This obsession with the ancient Roman past created a belief in a Mediterranean peoples who were superior to other races, similar to the ideology of a pure Aryan race in Nazi Germany, and was used to justify Italian colonial occupation of north Africa. The restorations of archaeological monuments were often improper as they were completed by labourers, not archaeologists, and the total focus on ancient Rome meant that later archaeological remains from Medieval and Renaissance times were damaged and in some cases destroyed. Many people were displaced as their homes were demolished to make way for these urban projects. In this example of Italy in the first half of the 20th century, the tension between idealistic propaganda and reality was very different, demonstrating the inaccuracy of the Roman facade promoted by the fascist party for purely political purposes.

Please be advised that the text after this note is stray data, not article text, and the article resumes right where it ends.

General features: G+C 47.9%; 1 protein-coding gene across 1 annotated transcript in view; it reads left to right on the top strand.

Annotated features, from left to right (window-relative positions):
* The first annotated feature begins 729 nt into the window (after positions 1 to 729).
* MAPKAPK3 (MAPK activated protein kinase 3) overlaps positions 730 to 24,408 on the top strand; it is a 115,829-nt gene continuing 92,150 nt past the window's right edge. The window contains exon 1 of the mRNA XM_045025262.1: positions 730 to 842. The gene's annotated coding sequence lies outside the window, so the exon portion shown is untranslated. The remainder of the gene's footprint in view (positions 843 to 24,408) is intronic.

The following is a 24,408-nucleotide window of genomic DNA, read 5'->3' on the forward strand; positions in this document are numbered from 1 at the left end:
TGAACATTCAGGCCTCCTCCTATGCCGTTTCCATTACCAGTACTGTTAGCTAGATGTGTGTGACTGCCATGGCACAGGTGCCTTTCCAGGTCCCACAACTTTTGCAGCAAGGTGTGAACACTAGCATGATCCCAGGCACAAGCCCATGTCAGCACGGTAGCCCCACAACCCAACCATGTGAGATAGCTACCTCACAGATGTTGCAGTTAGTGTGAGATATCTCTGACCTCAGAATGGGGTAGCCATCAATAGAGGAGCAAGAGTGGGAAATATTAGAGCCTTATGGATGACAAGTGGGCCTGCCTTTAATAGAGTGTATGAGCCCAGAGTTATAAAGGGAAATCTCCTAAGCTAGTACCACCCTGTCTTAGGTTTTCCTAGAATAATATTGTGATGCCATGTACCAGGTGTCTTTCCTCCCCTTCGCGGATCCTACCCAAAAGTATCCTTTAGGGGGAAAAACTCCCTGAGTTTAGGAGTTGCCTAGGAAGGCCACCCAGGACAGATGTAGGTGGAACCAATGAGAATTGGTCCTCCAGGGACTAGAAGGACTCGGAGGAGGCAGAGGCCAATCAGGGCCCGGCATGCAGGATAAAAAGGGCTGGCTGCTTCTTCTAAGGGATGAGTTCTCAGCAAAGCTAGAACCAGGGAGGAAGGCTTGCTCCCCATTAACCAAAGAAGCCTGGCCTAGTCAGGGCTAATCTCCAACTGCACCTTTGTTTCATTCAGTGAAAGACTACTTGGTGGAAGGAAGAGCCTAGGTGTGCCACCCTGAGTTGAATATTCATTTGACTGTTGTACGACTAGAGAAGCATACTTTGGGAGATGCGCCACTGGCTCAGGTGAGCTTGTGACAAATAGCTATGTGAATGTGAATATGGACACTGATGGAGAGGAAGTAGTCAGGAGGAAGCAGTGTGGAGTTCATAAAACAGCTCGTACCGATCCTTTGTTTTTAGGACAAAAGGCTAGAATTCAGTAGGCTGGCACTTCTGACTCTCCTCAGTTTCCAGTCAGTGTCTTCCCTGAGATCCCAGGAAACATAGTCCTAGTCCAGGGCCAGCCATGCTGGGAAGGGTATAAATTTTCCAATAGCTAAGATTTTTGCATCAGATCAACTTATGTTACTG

India and the Indus Civilisation

Partition of the Indian subcontinent in 1947 resulted in the formation of the separate nations of India and Pakistan (comprising West Pakistan and East Pakistan), divided across religious divisions. This resulted in the displacement of millions of residents, with Muslims living within the boundary of India being forced to move to Pakistan, and Hindus and Sikhs from Pakistan to India, in order to avoid religious persecution.